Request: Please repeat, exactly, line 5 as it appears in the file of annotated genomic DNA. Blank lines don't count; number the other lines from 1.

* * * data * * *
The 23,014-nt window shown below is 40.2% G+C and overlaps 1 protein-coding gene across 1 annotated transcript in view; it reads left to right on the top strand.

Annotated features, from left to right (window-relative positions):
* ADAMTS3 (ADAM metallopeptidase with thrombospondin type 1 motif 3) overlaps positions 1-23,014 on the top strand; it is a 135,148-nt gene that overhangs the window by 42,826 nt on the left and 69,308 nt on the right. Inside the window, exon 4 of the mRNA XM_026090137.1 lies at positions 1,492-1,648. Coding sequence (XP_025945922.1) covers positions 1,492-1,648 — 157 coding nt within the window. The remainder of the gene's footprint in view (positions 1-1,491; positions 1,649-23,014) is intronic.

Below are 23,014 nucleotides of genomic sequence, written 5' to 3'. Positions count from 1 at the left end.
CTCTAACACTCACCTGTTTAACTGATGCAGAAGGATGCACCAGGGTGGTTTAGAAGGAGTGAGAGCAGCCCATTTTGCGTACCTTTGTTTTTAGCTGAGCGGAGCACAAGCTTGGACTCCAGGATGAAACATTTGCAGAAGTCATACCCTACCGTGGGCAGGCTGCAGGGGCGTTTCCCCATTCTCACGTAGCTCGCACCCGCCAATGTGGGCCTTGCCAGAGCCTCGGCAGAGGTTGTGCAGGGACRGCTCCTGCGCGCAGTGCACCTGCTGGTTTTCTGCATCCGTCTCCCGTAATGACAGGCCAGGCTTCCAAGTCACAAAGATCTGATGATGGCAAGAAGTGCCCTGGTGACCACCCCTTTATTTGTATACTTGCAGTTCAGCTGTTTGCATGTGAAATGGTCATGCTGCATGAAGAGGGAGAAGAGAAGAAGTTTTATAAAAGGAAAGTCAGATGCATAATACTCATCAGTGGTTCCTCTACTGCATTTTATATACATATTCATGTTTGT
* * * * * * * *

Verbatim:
CTCTAACACTCACCTGTTTAACTGATGCAGAAGGATGCACCAGGGTGGTTTAGAAGGAGTGAGAGCAGCCCATTTTGCGTACCTTTGTTTTTAGCTGAGCGGAGCACAAGCTTGGACTCCAGGATGAAACATTTGCAGAAGTCATACCCTACCGTGGGCAGGCTGCAGGGGCGTTTCCCCATTCTCACGTAGCTCGCACCCGCCAATGTGGGCCTTGCCAGAGCCTCGGCAGAGGTTGTGCAGGGACRGCTCCTGCGCGCAGTGCACCTGCTGGTTTTCTGCATCCGTCTCCCGTAATGACAGGCCAGGCTTCCAAGTCACAAAGATCTGATGATGGCAAGAAGTGCCCTGGTGACCACCCCTTTATTTGTATACTTGCAGTTCAGCTGTTTGCATGTGAAATGGTCATGCTGCATGAAGAGGGAGAAGAGAAGAAGTTTTATAAAAGGAAAGTCAGATGCATAATACTCATCAGTGGTTCCTCTACTGCATTTTATATACATATTCATGTTTGT